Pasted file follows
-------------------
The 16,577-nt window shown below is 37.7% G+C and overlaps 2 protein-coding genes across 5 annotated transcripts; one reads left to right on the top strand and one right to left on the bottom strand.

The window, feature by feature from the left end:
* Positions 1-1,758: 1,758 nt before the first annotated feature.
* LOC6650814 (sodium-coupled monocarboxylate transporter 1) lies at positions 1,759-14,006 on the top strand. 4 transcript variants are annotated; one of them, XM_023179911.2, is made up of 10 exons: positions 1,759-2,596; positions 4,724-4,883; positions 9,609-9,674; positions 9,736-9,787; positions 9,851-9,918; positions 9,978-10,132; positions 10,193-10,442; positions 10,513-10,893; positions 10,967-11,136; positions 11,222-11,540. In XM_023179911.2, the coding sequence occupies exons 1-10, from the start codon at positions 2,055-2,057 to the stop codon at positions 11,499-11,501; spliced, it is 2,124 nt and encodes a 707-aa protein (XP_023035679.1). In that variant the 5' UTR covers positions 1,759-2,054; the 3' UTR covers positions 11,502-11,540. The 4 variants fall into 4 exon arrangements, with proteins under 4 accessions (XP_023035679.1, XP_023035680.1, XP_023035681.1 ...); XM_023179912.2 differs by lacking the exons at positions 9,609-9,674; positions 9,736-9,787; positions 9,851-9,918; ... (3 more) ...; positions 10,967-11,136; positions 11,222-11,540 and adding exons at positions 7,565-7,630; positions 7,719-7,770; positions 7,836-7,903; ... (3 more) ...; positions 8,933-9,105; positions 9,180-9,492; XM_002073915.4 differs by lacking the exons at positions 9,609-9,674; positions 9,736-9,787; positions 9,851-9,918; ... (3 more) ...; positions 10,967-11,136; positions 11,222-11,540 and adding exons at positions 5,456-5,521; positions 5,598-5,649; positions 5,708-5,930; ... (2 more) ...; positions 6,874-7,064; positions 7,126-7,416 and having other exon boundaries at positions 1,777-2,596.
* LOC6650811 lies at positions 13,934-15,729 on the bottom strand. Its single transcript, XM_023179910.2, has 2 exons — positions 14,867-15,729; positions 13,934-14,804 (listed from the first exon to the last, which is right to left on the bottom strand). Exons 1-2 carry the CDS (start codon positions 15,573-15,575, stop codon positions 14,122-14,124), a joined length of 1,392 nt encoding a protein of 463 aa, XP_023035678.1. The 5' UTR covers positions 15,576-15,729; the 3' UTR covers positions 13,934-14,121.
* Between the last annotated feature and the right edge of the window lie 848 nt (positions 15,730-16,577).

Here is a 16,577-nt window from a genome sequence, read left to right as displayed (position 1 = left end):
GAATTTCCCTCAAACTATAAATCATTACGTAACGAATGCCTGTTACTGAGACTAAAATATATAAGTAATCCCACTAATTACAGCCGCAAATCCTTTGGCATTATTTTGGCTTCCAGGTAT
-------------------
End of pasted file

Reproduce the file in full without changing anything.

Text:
The 16,577-nt window shown below is 37.7% G+C and overlaps 2 protein-coding genes across 5 annotated transcripts; one reads left to right on the top strand and one right to left on the bottom strand.

The window, feature by feature from the left end:
* Positions 1-1,758: 1,758 nt before the first annotated feature.
* LOC6650814 (sodium-coupled monocarboxylate transporter 1) lies at positions 1,759-14,006 on the top strand. 4 transcript variants are annotated; one of them, XM_023179911.2, is made up of 10 exons: positions 1,759-2,596; positions 4,724-4,883; positions 9,609-9,674; positions 9,736-9,787; positions 9,851-9,918; positions 9,978-10,132; positions 10,193-10,442; positions 10,513-10,893; positions 10,967-11,136; positions 11,222-11,540. In XM_023179911.2, the coding sequence occupies exons 1-10, from the start codon at positions 2,055-2,057 to the stop codon at positions 11,499-11,501; spliced, it is 2,124 nt and encodes a 707-aa protein (XP_023035679.1). In that variant the 5' UTR covers positions 1,759-2,054; the 3' UTR covers positions 11,502-11,540. The 4 variants fall into 4 exon arrangements, with proteins under 4 accessions (XP_023035679.1, XP_023035680.1, XP_023035681.1 ...); XM_023179912.2 differs by lacking the exons at positions 9,609-9,674; positions 9,736-9,787; positions 9,851-9,918; ... (3 more) ...; positions 10,967-11,136; positions 11,222-11,540 and adding exons at positions 7,565-7,630; positions 7,719-7,770; positions 7,836-7,903; ... (3 more) ...; positions 8,933-9,105; positions 9,180-9,492; XM_002073915.4 differs by lacking the exons at positions 9,609-9,674; positions 9,736-9,787; positions 9,851-9,918; ... (3 more) ...; positions 10,967-11,136; positions 11,222-11,540 and adding exons at positions 5,456-5,521; positions 5,598-5,649; positions 5,708-5,930; ... (2 more) ...; positions 6,874-7,064; positions 7,126-7,416 and having other exon boundaries at positions 1,777-2,596.
* LOC6650811 lies at positions 13,934-15,729 on the bottom strand. Its single transcript, XM_023179910.2, has 2 exons — positions 14,867-15,729; positions 13,934-14,804 (listed from the first exon to the last, which is right to left on the bottom strand). Exons 1-2 carry the CDS (start codon positions 15,573-15,575, stop codon positions 14,122-14,124), a joined length of 1,392 nt encoding a protein of 463 aa, XP_023035678.1. The 5' UTR covers positions 15,576-15,729; the 3' UTR covers positions 13,934-14,121.
* Between the last annotated feature and the right edge of the window lie 848 nt (positions 15,730-16,577).

Here is a 16,577-nt window from a genome sequence, read left to right as displayed (position 1 = left end):
GAATTTCCCTCAAACTATAAATCATTACGTAACGAATGCCTGTTACTGAGACTAAAATATATAAGTAATCCCACTAATTACAGCCGCAAATCCTTTGGCATTATTTTGGCTTCCAGGTAT